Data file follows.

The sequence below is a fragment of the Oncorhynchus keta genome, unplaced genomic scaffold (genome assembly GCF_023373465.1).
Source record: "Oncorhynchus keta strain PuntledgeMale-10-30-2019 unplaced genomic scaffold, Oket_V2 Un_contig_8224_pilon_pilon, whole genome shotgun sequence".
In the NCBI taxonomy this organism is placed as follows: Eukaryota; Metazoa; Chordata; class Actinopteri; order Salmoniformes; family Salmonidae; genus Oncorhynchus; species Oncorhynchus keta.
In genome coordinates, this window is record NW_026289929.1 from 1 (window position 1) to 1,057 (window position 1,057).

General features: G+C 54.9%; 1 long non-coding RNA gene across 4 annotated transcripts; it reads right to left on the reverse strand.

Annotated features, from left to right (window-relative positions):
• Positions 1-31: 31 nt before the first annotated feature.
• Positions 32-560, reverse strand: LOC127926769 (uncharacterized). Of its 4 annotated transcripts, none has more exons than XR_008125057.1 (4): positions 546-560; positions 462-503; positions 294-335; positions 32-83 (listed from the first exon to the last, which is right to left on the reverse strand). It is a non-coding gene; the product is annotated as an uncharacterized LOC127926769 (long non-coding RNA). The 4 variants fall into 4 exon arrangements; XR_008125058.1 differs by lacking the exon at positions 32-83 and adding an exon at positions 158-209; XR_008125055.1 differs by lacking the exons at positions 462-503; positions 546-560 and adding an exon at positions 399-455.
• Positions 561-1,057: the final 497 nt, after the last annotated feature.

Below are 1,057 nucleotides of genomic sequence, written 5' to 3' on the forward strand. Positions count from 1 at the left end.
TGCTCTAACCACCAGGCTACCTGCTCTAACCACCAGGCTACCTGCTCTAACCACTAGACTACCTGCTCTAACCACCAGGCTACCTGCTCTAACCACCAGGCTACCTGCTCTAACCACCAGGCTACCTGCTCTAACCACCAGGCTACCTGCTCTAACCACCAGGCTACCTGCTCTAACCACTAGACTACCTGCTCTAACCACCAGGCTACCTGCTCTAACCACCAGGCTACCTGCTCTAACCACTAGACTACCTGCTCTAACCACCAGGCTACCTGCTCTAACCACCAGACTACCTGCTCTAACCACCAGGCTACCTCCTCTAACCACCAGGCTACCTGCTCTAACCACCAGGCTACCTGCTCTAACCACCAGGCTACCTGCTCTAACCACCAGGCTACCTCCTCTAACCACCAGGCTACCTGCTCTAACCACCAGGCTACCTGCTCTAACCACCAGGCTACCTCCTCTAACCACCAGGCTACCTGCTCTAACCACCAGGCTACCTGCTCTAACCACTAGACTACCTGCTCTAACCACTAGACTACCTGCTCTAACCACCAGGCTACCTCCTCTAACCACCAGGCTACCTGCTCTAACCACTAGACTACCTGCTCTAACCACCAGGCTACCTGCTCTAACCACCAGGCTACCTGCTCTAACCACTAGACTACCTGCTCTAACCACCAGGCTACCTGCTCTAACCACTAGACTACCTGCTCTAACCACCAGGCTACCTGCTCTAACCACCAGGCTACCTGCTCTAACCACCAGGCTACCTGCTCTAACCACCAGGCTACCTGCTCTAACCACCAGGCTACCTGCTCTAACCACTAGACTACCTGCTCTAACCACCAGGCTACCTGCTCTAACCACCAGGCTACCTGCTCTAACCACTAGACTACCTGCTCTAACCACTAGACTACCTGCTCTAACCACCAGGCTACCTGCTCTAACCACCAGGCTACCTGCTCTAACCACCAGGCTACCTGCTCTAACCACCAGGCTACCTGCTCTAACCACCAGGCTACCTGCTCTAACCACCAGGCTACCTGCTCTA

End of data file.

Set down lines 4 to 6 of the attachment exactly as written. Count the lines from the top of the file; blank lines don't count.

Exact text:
In genome coordinates, this window is record NW_026289929.1 from 1 (window position 1) to 1,057 (window position 1,057).

General features: G+C 54.9%; 1 long non-coding RNA gene across 4 annotated transcripts; it reads right to left on the reverse strand.

Annotated features, from left to right (window-relative positions):